The body initially appears as a rectangular mass. Closer examination shows that the body is a bit more trapezoidal with a subtly faceted bonnet. The front of the car is a hinged metal shell that rotates forwards to expose the engine. The rear of the car is covered with a high tech acoustic material called Xorel. Indentions at the sides are the steps that aid in accessing the interior. There are no doors – thus no pesky door cuts – to deal with.
Naturally, everything is black-on-black-on-black. Any traditional rules of CMF combinations are rejected in favour of the ‘teenager’s wardrobe’ aesthetic.
Both Lo Res and the Consumer can be seen together in a new exhibit called The Disruptors at the Petersen Automotive Museum in Los Angeles. Car Design News attended the opening party which included a brief chat with designers. Both Koolhaas and Ruiter spoke of getting back to the basics of form and ignoring both the usual design conventions and the necessary safety regulations, to approach some form of conceptual purity – an art object as much as a working car (though both cars can be driven – see videos below).
Though working independently and at different times, both designers spoke of eliminating the wheels as a design element to keep the form as pure as possible. Doors were eliminated for the same reason. Both were unconcerned with traditional notions of interior niceties and safety features, and both experimented with different notions of front and rear fascia, distilling them to their basic essence.
As for the exhibit itself, it is a mixture of agony and ecstasy. Besides the two cars, numerous Koolhaas objects including United Nude shoes and the interim sculptural model of Lo-Res are on display. For his part, Ruiter has various motorcycle and vehicle projects on view. A continuous loop of videos shows both cars in motion where they made a cameo appearance in various short films.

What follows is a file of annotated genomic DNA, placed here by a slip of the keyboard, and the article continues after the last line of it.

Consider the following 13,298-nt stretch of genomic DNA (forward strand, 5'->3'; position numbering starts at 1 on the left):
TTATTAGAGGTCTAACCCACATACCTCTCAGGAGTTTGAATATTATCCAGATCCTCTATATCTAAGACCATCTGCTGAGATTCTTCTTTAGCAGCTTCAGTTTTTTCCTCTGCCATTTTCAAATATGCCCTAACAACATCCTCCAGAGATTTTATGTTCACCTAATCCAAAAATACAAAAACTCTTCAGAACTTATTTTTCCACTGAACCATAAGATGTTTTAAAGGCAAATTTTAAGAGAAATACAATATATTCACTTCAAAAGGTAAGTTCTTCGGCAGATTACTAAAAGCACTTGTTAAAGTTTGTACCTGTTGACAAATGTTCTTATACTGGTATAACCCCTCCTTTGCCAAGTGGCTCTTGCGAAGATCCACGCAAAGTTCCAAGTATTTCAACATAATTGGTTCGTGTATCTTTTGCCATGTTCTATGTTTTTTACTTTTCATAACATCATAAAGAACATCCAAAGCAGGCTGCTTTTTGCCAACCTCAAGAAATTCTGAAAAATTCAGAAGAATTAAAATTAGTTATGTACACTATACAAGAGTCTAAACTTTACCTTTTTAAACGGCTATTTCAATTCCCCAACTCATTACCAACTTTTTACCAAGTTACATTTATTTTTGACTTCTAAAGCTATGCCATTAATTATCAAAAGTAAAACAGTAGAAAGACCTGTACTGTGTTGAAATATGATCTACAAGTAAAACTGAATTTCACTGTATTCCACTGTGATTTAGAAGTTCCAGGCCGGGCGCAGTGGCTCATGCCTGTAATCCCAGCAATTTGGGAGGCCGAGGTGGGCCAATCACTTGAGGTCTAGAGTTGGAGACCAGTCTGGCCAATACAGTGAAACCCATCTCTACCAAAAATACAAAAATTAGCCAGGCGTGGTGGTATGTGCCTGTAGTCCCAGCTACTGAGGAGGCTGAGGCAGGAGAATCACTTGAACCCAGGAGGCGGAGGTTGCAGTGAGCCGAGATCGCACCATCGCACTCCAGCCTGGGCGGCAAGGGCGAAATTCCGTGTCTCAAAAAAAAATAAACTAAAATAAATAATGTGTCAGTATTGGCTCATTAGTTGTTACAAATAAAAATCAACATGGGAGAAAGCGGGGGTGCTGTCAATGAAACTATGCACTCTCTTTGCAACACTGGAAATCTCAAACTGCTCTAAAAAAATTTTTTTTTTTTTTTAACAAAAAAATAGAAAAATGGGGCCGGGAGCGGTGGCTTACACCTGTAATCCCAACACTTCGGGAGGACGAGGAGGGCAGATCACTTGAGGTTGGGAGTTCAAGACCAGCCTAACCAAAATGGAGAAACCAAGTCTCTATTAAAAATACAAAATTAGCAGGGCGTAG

It’s a fascinating mix, and very provocative. The only shortcoming is that the room is painted black, the colour that matches the spirit of its contents, and makes the films easier to see. We get it – it’s an anti-gallery to match the anti-cars, anti-shoes, and so forth – but it is hard to get a real sense of the overall form of the vehicles, and the highlighting spotlights can blind you with the contrast…
We stood in a corner with some designers, peering into the gloom and assessing the cars. Their comments noted the correct proportioning and stance of the vehicles. While acknowledging the anti-car spirit of the vehicles, it was clear to all that this was not anti-design. There is principle at work here.
The Disruptors is an exhibit that needs to be seen if you are anywhere near the Los Angeles area. The cars themselves have come along at a time of great ‘disruption’ in the automotive industry itself. New powertrains, new ownership models, and autonomy pose a serious threat to the design status quo. Lo-Res and the Consumer, however impractical, force us to consider the car as a pure geometric object, and work outward from a “Form Zero” of massing, proportion and stance. Perhaps from this provocative starting point there may be an influence on a new generation of “real world cars”.
“Disruptors” is on view at the Petersen Museum in Los Angeles until March 2020.
See the Lo-Res and the Consumer have their various cameo appearances, below: